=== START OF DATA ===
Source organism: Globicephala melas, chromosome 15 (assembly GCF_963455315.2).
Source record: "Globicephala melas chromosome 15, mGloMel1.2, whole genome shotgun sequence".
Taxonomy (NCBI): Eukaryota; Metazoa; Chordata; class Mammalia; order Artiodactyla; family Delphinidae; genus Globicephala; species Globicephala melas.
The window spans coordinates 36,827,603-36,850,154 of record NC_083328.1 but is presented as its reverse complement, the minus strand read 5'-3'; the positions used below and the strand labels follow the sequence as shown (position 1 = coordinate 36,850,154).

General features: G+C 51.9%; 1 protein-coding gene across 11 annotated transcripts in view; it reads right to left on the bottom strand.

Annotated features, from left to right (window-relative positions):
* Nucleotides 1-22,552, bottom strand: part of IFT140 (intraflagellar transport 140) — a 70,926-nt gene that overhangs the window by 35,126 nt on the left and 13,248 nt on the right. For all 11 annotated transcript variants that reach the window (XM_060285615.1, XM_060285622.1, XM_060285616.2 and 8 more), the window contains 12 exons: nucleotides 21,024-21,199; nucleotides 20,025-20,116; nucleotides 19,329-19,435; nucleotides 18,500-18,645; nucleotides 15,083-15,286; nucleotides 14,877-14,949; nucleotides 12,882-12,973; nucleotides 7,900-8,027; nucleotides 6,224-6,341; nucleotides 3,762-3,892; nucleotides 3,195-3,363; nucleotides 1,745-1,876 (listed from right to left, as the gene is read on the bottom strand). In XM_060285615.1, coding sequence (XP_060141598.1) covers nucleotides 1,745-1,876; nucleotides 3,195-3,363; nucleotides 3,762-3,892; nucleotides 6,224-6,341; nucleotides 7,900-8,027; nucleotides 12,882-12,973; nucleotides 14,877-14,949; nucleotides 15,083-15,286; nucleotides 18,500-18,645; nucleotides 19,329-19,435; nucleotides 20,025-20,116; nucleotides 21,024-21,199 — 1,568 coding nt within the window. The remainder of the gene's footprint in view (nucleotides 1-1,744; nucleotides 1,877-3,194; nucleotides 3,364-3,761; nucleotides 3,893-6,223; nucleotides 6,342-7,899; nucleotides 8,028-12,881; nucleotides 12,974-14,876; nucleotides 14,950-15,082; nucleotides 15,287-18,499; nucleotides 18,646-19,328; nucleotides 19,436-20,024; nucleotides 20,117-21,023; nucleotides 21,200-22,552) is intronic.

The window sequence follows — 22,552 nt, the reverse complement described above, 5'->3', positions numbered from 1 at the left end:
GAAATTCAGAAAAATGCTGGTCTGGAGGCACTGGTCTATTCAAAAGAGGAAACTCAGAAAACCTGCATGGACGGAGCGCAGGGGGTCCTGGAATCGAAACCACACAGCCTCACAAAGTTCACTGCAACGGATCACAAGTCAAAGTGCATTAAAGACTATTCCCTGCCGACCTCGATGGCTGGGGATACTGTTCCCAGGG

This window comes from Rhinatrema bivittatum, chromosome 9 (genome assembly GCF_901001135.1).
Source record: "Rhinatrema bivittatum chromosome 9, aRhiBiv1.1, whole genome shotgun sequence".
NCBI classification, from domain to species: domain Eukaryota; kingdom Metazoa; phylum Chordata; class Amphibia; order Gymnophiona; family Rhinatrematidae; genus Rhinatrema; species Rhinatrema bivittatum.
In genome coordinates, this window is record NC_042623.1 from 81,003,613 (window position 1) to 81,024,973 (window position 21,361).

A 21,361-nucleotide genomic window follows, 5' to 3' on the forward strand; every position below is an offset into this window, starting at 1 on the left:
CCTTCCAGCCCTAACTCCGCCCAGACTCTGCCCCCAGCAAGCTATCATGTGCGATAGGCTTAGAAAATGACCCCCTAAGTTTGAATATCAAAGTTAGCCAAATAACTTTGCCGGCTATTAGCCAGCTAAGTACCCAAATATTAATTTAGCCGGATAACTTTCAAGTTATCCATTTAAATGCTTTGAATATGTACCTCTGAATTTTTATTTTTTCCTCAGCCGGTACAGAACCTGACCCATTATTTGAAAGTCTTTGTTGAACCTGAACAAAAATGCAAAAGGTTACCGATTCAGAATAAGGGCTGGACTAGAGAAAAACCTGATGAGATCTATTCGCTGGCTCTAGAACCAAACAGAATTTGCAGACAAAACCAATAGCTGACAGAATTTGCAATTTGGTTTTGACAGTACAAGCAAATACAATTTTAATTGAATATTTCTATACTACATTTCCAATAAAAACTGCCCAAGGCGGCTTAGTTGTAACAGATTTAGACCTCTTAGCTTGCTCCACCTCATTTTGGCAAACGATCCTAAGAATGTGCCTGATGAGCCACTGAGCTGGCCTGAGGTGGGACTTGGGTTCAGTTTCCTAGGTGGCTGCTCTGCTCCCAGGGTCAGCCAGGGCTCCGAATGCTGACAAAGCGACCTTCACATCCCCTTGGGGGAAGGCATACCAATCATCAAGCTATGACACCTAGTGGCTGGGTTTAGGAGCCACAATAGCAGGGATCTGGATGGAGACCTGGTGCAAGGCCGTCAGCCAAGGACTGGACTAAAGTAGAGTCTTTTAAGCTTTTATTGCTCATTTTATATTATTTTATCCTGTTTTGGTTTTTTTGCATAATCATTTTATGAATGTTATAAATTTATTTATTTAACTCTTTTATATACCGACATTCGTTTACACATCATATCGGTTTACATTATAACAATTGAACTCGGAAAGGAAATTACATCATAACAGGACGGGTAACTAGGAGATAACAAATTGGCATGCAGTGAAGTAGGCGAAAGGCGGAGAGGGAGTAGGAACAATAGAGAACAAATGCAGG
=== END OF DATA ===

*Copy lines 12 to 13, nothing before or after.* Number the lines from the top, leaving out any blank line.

NCBI classification, from domain to species: domain Eukaryota; kingdom Metazoa; phylum Chordata; class Amphibia; order Gymnophiona; family Rhinatrematidae; genus Rhinatrema; species Rhinatrema bivittatum.
In genome coordinates, this window is record NC_042623.1 from 81,003,613 (window position 1) to 81,024,973 (window position 21,361).